Finally many will be delighted that LIBOR fines will be used to alleviate hardship incurred by families from the emergency services.

I thought Ed Miliband’s response to the Budget was pitiful. He just vituperatively slagged the Tories off without ever talking about the content of the Budget – not very professional.

These are David Buik personal views

Twitter – @truemagic68

David Buik

Market Commentator

D +44 (0)20 7886 2775
Panmure Gordon & Co
One New Change | London | EC4M 9AF | United Kingdom
http://www.panmure.com – The information in this e-mail and any attachments is confidential and may be legally privileged. It is intended solely for the addressee(s). If you are not an intended recipient, please delete the message and any attachments and notify the sender of mis-delivery: any use or disclosure of the contents of either is unauthorised and may be unlawful.

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FORWARD WITH FRONTLINE

Forward with Frontline

We’ve been exhausted with reports on the city’s struggle these last dreary months – hardly a motivating read for the early morning commute (partnered with the late night return home). When confronted with this constant negative grumble, it’s only too easy to lose sight of the drive we initially set out with.

Set on a mission to motivate and inspire leaders and teams alike, Fieri, a London based leadership and development consultancy, have formed a team of ex-military personnel and other inspirational individuals who have achieved commendable success post injury or whilst fighting long-term illnesses.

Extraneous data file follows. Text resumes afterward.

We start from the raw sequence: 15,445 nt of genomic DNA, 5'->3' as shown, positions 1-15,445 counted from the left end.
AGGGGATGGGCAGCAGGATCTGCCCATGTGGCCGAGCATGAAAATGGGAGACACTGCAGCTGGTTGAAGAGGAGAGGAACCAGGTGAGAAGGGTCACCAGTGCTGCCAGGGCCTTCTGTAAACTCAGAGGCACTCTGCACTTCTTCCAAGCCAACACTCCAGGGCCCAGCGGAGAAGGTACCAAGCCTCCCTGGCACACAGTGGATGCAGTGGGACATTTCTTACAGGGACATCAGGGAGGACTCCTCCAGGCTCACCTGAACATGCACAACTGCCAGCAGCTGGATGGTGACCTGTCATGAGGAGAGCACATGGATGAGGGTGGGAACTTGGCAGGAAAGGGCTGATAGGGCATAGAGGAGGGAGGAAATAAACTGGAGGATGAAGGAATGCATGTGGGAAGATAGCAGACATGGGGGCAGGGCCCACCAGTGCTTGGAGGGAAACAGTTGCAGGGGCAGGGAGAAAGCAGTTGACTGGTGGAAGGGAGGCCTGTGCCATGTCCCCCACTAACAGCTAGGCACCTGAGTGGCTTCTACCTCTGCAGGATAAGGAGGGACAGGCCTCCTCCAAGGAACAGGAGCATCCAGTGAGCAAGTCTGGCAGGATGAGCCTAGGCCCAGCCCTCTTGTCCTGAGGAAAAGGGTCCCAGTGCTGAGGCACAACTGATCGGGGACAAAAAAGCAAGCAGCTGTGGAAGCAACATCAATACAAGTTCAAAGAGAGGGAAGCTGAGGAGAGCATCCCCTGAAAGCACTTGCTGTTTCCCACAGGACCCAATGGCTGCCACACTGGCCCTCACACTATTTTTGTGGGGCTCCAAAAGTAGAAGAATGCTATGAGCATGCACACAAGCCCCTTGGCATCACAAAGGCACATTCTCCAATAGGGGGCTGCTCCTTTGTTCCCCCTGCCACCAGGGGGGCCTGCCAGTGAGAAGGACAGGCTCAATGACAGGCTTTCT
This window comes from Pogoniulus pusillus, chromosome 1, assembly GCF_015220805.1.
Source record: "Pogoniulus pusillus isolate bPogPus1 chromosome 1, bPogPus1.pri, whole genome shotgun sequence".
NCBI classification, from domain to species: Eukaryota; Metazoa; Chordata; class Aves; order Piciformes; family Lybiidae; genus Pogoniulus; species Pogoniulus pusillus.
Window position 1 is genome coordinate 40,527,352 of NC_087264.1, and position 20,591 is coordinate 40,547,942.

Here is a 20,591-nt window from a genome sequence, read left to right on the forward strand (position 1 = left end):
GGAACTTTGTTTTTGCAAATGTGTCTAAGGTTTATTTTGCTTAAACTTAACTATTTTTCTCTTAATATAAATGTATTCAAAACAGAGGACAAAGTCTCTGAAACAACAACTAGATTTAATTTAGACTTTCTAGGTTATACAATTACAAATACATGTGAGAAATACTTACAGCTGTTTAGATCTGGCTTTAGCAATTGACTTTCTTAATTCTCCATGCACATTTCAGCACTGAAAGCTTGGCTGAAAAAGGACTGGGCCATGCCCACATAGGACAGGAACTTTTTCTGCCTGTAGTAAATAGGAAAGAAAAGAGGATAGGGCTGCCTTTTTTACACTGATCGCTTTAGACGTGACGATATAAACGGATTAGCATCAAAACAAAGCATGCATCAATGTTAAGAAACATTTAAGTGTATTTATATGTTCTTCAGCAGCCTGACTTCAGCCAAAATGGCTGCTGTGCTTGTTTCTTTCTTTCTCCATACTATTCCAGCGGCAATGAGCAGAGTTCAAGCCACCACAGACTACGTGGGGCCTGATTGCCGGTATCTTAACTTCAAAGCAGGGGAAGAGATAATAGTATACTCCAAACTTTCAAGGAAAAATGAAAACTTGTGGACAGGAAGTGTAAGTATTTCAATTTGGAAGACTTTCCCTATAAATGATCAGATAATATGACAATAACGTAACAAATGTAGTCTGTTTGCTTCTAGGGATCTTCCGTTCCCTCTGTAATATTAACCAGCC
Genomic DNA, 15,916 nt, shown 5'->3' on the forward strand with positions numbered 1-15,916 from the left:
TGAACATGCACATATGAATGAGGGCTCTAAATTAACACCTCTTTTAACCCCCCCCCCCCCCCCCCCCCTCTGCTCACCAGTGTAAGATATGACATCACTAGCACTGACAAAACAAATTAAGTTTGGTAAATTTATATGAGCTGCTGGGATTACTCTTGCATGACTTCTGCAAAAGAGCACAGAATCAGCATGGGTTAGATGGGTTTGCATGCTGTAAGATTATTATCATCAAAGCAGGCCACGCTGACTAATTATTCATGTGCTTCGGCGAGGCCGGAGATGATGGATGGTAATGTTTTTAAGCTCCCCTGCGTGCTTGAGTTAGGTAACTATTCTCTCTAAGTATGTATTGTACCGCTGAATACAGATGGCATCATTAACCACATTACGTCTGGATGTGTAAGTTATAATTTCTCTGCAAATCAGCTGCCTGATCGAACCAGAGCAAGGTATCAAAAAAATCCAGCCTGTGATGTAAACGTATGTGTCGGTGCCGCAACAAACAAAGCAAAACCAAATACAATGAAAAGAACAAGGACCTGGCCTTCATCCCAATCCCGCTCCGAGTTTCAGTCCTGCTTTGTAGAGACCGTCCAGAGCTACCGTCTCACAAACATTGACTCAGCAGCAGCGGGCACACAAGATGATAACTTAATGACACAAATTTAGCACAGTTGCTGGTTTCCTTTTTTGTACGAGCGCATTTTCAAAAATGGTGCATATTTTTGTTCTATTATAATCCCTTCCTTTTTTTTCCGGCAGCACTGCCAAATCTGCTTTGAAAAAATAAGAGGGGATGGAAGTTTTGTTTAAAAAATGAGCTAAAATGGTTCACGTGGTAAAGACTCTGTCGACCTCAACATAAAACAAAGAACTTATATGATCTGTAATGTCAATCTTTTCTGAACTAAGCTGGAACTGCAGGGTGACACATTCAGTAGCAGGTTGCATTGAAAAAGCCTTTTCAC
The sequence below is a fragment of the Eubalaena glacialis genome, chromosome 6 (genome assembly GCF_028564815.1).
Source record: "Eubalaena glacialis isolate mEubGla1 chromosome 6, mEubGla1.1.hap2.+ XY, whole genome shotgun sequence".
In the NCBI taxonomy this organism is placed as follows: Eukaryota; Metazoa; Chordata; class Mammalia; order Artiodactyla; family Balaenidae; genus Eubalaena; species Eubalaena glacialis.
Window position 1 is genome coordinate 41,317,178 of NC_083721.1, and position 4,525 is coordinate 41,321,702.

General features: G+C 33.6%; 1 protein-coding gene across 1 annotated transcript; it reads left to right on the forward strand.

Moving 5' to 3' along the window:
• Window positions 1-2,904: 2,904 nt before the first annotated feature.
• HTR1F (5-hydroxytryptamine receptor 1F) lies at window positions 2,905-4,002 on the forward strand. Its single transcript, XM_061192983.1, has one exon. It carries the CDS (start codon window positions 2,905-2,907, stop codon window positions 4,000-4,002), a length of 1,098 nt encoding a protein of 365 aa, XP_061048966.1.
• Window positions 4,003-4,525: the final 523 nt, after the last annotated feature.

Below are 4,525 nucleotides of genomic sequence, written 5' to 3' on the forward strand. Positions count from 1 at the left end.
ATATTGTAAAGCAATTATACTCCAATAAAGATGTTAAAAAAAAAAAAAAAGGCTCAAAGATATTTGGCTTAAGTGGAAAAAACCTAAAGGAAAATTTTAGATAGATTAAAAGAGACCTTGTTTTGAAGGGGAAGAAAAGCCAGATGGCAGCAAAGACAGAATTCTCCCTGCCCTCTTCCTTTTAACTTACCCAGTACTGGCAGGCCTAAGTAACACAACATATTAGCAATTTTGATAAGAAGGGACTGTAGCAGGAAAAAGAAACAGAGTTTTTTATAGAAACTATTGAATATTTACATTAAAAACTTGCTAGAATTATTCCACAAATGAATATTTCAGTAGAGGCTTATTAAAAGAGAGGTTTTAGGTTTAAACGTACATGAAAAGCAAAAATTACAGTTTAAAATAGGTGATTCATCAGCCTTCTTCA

Fieri have developed these veterans to become motivational speakers and leadership and development consultants for a series of Frontline motivational speaking events. Co-founder of Fieri and wounded ex-captain of the HM parachute regiment, Martin Hewitt explains quite simply: “We believe our speakers’ stories are powerful and we strive to share them.”

The launch of Fieri’s Frontline venture, with their ambition to invest in the individual, their role within a team, and the wider community, coincides with today’s need for the city of London to re-build trust in society. Organizations are looking to invest in re-building team moral in their heightened responsibility to uphold integrity.

Fieri Frontline speakers and consultants will be showcasing a free Frontline: An Evening of Inspiration event at The Gibson Hall on Wednesday 26 March. Speakers will share their stories on overcoming adversity through completing world first expeditions and achieving world records. Guest host, David Buik, market analyst and commentator on global financial issues, will be compering the evening, and there will be an opportunity to interact with the speakers during the audience Q&A, which has been scheduled in the evening’s agenda.

If you would like to show your support for the Frontline speakers and you’re keen to learn from their experiences, please reserve your tickets at the Fieri ticket booking site: http://fieri.biz/frontline-evening/tickets/. Tickets are free but are limited to availability. Doors will open for the evening at 6.30. Alternatively please get in touch to find out more from Fieri’s Marketing Manager: Joanna@fieri.biz

TODAY’S FAYRE – Wednesday 19th March 2014